Mapping the Changing Affordability of Manchester

Building on yesterday’s post about my London affordability maps, here are the equivalent maps for the Manchester area (sorry Liverpool, I’ll get there!) from 1997 and 2012. It’s obviously a very different picture in terms of price, volume and distribution; these differences were well-known anecdotally but a lot of the detail was hidden until the Land Registry opened up its pricing data and, for my money, this represents one of the most useful and timely open data sets available.

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Mapping the Changing Affordability of London

Last night I discovered how many of my friends watch C4’s Dispatches since quite a few of them texted me to say that they had seen me talking about property affordability on “The Great British Property Divide”. However, since Dispatches has to somehow keep the running time down to just 30 minutes, there’s not much of a chance in the show to really explore the data underpinning my chat with Morland. So with that it mind, below are links to A0-sized static data visualisations.

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‘Mapping the Space of Flows’: the geography of the London Mega-City Region

I’m pleased to be able to post here the penultimate version of an article that Duncan Smith and I recently had accepted to Regional Studies. In this article we look at ways of combining ‘big data’ from a telecoms network with standard BRES employment data to generate a more nuanced understanding of where ‘work’ happens in the Greater Southeast of England across several key sectors. Continue reading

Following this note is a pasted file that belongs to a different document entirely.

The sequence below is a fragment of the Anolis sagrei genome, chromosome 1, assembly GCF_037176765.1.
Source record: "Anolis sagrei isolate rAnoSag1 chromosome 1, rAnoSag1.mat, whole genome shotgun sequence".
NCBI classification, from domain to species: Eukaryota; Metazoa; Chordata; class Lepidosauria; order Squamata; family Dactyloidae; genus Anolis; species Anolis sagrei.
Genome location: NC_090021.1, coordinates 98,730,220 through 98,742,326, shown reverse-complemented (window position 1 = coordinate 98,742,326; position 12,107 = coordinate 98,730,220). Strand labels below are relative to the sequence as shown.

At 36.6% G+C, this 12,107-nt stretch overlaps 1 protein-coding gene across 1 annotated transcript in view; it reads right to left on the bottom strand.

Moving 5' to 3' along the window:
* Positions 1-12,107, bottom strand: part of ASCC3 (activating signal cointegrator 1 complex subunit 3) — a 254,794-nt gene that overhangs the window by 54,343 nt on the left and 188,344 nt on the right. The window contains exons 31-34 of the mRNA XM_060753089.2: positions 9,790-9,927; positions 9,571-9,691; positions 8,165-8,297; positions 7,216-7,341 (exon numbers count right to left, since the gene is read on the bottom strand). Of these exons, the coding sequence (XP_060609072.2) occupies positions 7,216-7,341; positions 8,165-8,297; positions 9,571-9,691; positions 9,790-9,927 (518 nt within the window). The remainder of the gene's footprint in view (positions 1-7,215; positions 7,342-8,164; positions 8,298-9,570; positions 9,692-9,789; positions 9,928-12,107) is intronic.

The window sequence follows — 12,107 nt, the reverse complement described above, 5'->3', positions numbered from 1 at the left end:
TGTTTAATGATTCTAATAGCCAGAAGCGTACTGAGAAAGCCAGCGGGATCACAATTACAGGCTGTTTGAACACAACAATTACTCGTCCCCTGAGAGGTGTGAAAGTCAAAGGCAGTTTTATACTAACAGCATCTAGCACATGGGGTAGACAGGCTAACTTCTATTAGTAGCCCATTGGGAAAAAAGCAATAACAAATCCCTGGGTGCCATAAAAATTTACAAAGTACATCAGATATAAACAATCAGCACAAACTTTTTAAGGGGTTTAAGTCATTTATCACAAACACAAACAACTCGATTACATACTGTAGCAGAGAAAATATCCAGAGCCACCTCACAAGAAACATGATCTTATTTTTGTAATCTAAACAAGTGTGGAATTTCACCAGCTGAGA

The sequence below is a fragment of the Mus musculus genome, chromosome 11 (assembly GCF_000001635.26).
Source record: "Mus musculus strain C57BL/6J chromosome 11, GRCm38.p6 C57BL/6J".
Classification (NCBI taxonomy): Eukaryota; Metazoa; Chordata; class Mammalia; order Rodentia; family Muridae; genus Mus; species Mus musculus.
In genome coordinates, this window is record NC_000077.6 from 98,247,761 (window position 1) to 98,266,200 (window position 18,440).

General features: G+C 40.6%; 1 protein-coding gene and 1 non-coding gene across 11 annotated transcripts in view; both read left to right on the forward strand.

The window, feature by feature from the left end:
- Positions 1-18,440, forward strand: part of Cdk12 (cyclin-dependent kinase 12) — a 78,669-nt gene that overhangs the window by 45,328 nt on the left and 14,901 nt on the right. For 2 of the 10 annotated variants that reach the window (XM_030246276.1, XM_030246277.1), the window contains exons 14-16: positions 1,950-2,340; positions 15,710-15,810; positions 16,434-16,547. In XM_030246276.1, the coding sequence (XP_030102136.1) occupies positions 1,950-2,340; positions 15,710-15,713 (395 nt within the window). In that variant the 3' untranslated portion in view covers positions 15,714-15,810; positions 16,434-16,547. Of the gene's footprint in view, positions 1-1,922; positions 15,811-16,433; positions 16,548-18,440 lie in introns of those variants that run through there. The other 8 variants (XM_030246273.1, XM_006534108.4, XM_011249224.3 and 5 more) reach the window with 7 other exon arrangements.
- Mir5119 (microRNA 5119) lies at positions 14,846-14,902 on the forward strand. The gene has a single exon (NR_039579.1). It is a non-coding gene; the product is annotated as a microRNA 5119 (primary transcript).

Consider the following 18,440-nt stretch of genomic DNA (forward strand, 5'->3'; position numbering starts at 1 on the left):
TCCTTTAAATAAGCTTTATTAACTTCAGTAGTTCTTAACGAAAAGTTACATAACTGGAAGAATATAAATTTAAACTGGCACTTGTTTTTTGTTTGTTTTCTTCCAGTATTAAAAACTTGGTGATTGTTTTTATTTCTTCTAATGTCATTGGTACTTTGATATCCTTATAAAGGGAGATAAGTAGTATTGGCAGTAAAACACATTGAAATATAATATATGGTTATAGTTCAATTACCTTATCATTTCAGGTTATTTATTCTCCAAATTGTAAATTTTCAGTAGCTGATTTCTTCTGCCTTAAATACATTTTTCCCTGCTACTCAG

Bridging the Qual/Quant Divide

I’ve been in my new post in the Geography department at King’s College London for nearly nine months now and — together with another new-ish colleague — have been asked to design a programme to teach quantitative research methods to students who often seem to think that their interests are solely qualitative. Continue reading

Big Data’s Little Secrets (Part 2)

In my previous post I looked at some of the issues affecting the extent to which ‘big data’ gives a reliable picture of the world around us. In this post I want to take you through one of the least sexy—but most important—parts: the data itself. My point, again, is not to suggest that big data is fatally flawed, but to call into question some of the easy assumptions upon which we rely when working with this type of data, and the universality of the conclusions that we can draw from this type of research.

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Problems of Scale

So on Friday I went to hear my supervisor, Peter Hall, on a panel discussion with Hank Ditmar (of the Prince’s Foundation) and Will Alsop (famous architect/urban designer). The title for the discussion was “The Object, the City & the Region“, which didn’t seem to have a whole lot to do with the actual discussion since that centred on what makes a viable neighbourhood, especially in light of the current UK policy on eco-towns and the high prices of commodities. One of the themes that emerged, at least for me, in all three of the talks and follow-up discussion is the problem of scale: New bedroom communities are designed in one go, usually by one developer, and usually around one vision of what should be offered. Continue reading

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